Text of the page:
The Williams story was a slow burn until 1978 when the FW06 provided the spark that fired the team
By Nigel Roebuck
When we started Williams Grand Prix Engineering, for 1977,” said Patrick Head, “I think we had eight employees at the start of the season, and 11 at the end of it – but then of course we were running a March rather than our own car…”
When the company was formed, Frank Williams was very much starting again. Having sold his former team to Walter Wolf, he continued to run it for a while, but the new arrangement did not work out and Frank’s position soon became untenable. As Wolf progressed into 1977, with Peter Warr as team manager and Jody Scheckter as driver, so Frank launched a new team, running a far from state-of-the-art March for Belgian rookie Patrick Neve.
It may sound unkind, but still it’s fair to say that most of us saw this enterprise as simply ‘more of the same’. Williams had been involved in Formula 1 since 1969, but after some initial success with Piers Courage (who died at Zandvoort the following season), the team had been through years of unrelenting slog, with uncompetitive cars and a chronic shortage of cash. One thought of Williams as a sort of British Gordini.
Very British, though. Frank was always obsessively patriotic, but even beyond that came his extraordinary resilience. I had met him in 1971, the year I began working in F1, and liked him immediately. Sometimes he had pretty handy drivers, such as Jacques Laffite, and once in a while there was a windfall – like Laffite’s ‘attrition’ second place at the Nürburgring in 1975 – but fundamentally FW was viewed by many as a gallant no-hoper.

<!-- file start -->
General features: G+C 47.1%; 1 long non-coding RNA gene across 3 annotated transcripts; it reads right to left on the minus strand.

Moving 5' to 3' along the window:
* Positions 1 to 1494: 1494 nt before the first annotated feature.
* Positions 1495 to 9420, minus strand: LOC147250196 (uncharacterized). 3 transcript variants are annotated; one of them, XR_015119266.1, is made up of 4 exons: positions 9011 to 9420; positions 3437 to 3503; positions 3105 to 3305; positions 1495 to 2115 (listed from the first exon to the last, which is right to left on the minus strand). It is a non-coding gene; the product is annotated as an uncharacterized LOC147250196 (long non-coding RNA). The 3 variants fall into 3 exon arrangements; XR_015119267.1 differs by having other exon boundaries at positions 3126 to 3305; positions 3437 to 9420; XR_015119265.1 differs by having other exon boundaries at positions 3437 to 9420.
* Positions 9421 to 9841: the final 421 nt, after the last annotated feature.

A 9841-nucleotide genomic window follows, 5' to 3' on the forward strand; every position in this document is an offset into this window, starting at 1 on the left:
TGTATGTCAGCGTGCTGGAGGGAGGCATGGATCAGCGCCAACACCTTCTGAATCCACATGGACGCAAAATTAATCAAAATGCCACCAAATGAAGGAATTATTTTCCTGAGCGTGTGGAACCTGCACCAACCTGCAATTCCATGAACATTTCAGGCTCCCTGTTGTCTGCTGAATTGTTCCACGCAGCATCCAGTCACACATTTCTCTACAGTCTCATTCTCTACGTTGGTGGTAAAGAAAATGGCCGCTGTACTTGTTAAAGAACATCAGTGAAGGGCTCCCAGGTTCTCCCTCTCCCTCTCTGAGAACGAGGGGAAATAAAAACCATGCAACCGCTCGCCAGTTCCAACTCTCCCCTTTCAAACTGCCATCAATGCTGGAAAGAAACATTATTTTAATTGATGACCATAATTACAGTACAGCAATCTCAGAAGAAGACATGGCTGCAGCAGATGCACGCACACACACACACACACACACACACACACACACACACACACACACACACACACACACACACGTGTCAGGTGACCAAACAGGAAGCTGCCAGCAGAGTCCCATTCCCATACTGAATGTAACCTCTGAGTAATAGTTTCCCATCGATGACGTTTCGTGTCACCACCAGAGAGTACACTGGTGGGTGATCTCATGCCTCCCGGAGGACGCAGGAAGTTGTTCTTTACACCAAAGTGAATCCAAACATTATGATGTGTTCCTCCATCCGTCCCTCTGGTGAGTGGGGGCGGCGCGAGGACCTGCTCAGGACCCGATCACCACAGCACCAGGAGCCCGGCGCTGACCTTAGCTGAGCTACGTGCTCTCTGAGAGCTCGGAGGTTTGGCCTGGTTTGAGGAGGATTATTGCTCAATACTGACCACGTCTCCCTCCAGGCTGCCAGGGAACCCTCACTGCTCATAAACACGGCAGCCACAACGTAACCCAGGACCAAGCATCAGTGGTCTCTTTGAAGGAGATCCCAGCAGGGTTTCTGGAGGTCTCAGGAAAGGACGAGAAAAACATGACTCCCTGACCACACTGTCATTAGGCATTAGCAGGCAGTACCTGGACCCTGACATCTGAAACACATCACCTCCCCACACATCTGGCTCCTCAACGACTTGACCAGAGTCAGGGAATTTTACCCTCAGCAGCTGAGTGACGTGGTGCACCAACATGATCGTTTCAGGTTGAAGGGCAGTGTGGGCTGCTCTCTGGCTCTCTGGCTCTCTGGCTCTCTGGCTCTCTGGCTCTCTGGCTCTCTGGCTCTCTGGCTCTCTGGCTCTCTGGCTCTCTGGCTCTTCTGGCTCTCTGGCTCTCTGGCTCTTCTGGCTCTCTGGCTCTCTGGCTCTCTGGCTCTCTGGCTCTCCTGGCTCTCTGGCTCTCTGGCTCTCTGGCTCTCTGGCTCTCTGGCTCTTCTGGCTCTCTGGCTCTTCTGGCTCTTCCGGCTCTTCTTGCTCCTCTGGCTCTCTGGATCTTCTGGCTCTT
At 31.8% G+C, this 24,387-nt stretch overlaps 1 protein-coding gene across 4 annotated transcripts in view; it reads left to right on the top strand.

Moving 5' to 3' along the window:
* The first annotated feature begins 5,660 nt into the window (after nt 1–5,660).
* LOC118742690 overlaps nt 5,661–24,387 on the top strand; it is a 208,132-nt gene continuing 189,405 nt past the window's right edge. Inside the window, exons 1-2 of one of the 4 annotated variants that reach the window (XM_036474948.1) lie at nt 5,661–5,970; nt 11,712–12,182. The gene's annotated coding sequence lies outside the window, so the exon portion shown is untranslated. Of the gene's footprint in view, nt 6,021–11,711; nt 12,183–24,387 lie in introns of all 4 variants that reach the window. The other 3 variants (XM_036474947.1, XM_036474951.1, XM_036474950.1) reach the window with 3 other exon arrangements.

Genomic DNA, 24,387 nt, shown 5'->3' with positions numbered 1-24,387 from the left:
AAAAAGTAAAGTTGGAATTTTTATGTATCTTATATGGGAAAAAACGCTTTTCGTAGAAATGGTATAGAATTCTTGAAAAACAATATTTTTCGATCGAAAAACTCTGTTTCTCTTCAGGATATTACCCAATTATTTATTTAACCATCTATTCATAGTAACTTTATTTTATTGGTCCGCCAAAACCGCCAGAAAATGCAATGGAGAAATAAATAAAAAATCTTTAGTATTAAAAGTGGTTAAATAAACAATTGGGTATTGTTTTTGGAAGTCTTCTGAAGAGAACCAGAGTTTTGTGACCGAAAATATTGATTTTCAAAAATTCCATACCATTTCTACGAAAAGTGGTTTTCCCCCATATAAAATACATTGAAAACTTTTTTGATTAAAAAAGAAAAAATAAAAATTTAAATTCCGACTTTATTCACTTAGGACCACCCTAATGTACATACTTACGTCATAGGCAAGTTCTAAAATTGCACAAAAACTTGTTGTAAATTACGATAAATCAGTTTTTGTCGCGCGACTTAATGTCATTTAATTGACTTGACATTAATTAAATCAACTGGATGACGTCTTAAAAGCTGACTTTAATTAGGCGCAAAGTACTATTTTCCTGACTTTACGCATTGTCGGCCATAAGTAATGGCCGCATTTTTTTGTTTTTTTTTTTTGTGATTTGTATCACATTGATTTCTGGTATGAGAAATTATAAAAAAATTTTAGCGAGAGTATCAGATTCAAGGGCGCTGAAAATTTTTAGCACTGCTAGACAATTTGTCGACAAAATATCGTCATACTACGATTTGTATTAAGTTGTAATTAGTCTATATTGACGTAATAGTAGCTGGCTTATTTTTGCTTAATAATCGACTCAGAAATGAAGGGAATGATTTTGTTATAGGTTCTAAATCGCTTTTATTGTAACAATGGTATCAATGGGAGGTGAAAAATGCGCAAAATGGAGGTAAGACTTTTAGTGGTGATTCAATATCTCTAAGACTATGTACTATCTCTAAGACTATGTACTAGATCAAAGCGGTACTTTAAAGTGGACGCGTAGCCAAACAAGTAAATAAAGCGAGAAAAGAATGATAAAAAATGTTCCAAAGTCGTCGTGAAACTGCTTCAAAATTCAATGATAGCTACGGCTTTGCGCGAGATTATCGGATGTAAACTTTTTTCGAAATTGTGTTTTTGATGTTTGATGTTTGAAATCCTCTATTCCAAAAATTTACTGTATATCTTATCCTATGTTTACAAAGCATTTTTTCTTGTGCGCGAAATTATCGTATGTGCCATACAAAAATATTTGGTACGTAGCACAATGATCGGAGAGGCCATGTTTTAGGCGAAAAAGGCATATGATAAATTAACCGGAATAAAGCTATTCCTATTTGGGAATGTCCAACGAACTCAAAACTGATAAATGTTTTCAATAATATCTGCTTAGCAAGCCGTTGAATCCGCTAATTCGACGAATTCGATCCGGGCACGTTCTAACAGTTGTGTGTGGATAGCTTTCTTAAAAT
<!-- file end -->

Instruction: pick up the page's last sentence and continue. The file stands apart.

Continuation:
Not by all, though. I remember, for example, a conversation in 1974 with Ken Tyrrell, very much a leading player at that time: “A lot of people don’t take Frank seriously, but I think they’re wrong – there’s no one in this paddock who wants to succeed more than he does and if he ever gets himself financially organised, watch out…”
For all that, an old March and a journeyman driver hardly seemed to herald a new dawn in 1977. Predictably results were negligible, but a new car was promised for the following year, and if its designer, Patrick Head, was still something of an unknown quantity, we took note when Williams announced that its driver would be Alan Jones. While Jones was regarded as a competent professional rather than a potential world champion, the fact of his signing undoubtedly gave a lift to the image of the team.
Thus it was that one winter day the British press corps was invited to Didcot to the new factory to view FW06. The atmosphere was informal and chummy, although Frank was very much on his best behaviour when his new sponsors – from the airline Saudia – arrived. By helicopter, no less.
At that point Williams Grand Prix Engineering had precisely 11 employees, two of whom were named Ross Brawn and Neil Oatley. “When we went racing in 1978,” Head said, “if you turned up at the factory door, there’d be a secretary and a floor cleaner and one machinist. Everyone else was out at a circuit somewhere…
“When you look back now, it’s easy to forget how primitive everything was in those days. Back in ’78, for example, we never even saw a wind tunnel, so you were developing aerodynamic things by strapping things to the top of your Minivan, and so on!”
As my colleagues and I talked over that day in Didcot, though, we were all of a mind that maybe this time Williams had something serious going. The new car may not have been radical, but something about it commanded your attention – as also did the team’s new sponsors.